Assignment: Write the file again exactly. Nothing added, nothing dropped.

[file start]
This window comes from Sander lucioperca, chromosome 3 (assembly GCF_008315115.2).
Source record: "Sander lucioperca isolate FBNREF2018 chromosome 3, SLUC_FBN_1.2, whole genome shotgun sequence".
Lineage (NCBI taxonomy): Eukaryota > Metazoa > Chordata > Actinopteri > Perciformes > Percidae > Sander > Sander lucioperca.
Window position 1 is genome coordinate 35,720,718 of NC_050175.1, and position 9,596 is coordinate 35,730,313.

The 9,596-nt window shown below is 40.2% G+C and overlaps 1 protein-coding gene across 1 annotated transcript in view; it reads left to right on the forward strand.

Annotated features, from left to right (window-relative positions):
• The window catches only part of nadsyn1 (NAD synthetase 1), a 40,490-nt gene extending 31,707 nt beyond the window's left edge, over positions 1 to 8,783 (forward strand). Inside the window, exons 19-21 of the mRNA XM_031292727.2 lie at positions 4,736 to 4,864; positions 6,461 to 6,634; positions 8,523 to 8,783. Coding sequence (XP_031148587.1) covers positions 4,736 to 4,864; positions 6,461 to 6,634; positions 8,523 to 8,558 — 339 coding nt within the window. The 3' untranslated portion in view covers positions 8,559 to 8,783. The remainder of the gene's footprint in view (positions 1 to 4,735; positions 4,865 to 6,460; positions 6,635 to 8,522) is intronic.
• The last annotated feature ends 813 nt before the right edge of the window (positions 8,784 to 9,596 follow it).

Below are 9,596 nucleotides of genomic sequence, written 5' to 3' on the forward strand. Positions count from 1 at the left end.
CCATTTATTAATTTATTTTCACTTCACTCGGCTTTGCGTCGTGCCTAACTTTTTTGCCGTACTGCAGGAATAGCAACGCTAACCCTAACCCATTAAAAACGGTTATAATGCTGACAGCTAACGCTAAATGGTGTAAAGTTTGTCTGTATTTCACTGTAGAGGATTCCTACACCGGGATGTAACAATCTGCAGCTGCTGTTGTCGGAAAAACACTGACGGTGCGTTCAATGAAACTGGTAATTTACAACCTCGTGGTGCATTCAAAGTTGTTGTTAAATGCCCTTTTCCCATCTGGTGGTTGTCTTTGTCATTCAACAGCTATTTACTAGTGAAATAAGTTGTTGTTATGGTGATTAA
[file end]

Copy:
This window comes from Sander lucioperca, chromosome 3 (assembly GCF_008315115.2).
Source record: "Sander lucioperca isolate FBNREF2018 chromosome 3, SLUC_FBN_1.2, whole genome shotgun sequence".
Lineage (NCBI taxonomy): Eukaryota > Metazoa > Chordata > Actinopteri > Perciformes > Percidae > Sander > Sander lucioperca.
Window position 1 is genome coordinate 35,720,718 of NC_050175.1, and position 9,596 is coordinate 35,730,313.

The 9,596-nt window shown below is 40.2% G+C and overlaps 1 protein-coding gene across 1 annotated transcript in view; it reads left to right on the forward strand.

Annotated features, from left to right (window-relative positions):
• The window catches only part of nadsyn1 (NAD synthetase 1), a 40,490-nt gene extending 31,707 nt beyond the window's left edge, over positions 1 to 8,783 (forward strand). Inside the window, exons 19-21 of the mRNA XM_031292727.2 lie at positions 4,736 to 4,864; positions 6,461 to 6,634; positions 8,523 to 8,783. Coding sequence (XP_031148587.1) covers positions 4,736 to 4,864; positions 6,461 to 6,634; positions 8,523 to 8,558 — 339 coding nt within the window. The 3' untranslated portion in view covers positions 8,559 to 8,783. The remainder of the gene's footprint in view (positions 1 to 4,735; positions 4,865 to 6,460; positions 6,635 to 8,522) is intronic.
• The last annotated feature ends 813 nt before the right edge of the window (positions 8,784 to 9,596 follow it).

Below are 9,596 nucleotides of genomic sequence, written 5' to 3' on the forward strand. Positions count from 1 at the left end.
CCATTTATTAATTTATTTTCACTTCACTCGGCTTTGCGTCGTGCCTAACTTTTTTGCCGTACTGCAGGAATAGCAACGCTAACCCTAACCCATTAAAAACGGTTATAATGCTGACAGCTAACGCTAAATGGTGTAAAGTTTGTCTGTATTTCACTGTAGAGGATTCCTACACCGGGATGTAACAATCTGCAGCTGCTGTTGTCGGAAAAACACTGACGGTGCGTTCAATGAAACTGGTAATTTACAACCTCGTGGTGCATTCAAAGTTGTTGTTAAATGCCCTTTTCCCATCTGGTGGTTGTCTTTGTCATTCAACAGCTATTTACTAGTGAAATAAGTTGTTGTTATGGTGATTAA